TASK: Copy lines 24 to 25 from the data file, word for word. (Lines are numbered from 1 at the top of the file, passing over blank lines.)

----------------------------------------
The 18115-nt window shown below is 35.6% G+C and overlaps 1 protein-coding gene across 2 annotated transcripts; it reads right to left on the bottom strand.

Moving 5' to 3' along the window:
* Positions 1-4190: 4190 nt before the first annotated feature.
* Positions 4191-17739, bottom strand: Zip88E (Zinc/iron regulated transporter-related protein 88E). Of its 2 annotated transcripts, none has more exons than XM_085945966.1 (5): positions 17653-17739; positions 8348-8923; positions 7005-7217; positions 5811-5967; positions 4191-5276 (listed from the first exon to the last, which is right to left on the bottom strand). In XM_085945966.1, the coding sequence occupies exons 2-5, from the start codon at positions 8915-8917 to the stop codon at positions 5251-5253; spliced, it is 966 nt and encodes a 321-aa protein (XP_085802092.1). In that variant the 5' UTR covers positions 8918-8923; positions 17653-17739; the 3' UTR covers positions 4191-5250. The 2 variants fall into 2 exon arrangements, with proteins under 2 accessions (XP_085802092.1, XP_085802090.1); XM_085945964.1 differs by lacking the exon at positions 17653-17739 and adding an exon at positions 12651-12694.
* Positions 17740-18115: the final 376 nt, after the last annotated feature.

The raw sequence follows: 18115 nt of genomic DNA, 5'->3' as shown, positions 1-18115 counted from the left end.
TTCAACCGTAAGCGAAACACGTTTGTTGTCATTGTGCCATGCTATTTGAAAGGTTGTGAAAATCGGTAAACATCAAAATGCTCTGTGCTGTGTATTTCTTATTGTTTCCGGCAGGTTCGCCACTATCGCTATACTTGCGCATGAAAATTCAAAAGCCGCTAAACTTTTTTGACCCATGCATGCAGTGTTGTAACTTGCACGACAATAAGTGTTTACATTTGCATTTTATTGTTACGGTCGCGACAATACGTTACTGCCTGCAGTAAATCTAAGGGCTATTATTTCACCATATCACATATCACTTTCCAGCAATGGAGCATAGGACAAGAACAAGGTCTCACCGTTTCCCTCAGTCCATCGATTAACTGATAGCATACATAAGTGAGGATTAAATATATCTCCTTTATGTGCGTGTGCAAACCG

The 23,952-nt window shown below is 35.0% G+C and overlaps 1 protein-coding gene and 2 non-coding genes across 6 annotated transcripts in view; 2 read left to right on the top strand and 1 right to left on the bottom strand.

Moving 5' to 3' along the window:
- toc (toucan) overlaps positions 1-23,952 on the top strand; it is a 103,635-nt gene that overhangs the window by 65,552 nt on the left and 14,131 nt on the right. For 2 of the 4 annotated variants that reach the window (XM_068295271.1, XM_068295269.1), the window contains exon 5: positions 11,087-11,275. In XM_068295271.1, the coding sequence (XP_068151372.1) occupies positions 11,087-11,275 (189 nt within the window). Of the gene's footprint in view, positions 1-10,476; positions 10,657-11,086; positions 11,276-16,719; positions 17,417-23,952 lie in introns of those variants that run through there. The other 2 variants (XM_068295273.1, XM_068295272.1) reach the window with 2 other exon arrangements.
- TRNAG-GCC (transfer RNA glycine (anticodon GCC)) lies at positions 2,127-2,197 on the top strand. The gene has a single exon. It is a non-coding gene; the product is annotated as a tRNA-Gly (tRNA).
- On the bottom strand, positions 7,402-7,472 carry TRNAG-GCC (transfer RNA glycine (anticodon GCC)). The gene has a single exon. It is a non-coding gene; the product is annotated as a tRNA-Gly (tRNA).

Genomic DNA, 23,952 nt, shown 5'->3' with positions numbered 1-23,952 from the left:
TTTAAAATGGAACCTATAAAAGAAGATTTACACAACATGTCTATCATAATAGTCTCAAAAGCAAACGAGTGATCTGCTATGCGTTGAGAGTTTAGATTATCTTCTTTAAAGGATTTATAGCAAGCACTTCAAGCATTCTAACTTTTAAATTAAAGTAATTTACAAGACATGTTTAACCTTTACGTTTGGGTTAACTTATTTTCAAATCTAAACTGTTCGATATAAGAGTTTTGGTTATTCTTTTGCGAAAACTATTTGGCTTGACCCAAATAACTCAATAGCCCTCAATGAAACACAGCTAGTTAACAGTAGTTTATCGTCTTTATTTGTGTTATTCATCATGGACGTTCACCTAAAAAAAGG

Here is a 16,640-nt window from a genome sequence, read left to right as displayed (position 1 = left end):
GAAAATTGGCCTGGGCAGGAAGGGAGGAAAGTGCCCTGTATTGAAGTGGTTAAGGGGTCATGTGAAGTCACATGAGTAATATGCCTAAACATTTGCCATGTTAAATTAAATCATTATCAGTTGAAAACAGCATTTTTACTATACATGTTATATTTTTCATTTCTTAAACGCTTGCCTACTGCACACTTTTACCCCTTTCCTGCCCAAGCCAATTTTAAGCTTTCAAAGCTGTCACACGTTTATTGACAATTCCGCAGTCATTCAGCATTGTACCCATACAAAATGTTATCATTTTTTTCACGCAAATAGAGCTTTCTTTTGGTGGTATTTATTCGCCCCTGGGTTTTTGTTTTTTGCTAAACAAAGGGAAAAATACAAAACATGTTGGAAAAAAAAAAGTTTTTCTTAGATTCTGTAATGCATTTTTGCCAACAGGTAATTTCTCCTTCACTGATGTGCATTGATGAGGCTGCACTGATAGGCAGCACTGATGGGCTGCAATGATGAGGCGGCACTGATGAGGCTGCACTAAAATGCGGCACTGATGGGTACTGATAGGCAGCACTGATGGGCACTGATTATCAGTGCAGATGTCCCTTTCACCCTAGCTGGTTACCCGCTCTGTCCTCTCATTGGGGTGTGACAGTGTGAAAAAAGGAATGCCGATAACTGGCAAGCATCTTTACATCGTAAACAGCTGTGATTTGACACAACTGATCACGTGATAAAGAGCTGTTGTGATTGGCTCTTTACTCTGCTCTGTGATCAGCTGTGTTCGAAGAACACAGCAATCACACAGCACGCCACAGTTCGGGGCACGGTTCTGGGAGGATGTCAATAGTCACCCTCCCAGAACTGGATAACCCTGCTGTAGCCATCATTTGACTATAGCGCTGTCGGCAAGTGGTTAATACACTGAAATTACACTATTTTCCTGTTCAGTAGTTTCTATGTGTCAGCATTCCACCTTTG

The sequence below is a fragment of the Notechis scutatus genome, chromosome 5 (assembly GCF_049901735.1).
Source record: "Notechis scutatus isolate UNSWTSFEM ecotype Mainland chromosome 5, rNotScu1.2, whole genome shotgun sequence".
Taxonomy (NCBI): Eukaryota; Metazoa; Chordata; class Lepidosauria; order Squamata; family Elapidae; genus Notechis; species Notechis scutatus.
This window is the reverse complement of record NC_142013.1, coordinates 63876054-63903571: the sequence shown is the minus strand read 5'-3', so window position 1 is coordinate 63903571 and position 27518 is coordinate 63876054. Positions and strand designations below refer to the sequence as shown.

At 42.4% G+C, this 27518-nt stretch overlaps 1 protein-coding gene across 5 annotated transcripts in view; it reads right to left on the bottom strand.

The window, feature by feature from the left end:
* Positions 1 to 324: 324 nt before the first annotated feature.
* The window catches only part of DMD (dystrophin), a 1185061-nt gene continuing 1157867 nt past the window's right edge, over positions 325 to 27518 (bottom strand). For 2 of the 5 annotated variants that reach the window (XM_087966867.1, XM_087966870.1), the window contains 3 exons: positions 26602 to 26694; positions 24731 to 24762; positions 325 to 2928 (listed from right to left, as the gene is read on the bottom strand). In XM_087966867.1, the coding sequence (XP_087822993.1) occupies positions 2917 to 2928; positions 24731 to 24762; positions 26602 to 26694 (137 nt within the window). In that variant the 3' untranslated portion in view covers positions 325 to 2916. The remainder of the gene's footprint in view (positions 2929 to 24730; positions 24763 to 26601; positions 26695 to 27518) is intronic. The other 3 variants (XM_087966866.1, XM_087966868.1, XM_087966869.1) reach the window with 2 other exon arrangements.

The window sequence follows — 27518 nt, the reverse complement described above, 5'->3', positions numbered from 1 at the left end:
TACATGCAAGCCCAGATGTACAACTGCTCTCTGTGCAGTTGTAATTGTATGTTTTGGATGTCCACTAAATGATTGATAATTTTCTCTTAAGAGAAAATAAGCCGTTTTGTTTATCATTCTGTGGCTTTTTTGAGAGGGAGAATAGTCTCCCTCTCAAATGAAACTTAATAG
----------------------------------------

* The window catches only part of DMD (dystrophin), a 1185061-nt gene continuing 1157867 nt past the window's right edge, over positions 325 to 27518 (bottom strand). For 2 of the 5 annotated variants that reach the window (XM_087966867.1, XM_087966870.1), the window contains 3 exons: positions 26602 to 26694; positions 24731 to 24762; positions 325 to 2928 (listed from right to left, as the gene is read on the bottom strand). In XM_087966867.1, the coding sequence (XP_087822993.1) occupies positions 2917 to 2928; positions 24731 to 24762; positions 26602 to 26694 (137 nt within the window). In that variant the 3' untranslated portion in view covers positions 325 to 2916. The remainder of the gene's footprint in view (positions 2929 to 24730; positions 24763 to 26601; positions 26695 to 27518) is intronic. The other 3 variants (XM_087966866.1, XM_087966868.1, XM_087966869.1) reach the window with 2 other exon arrangements.

The window sequence follows — 27518 nt, the reverse complement described above, 5'->3', positions numbered from 1 at the left end: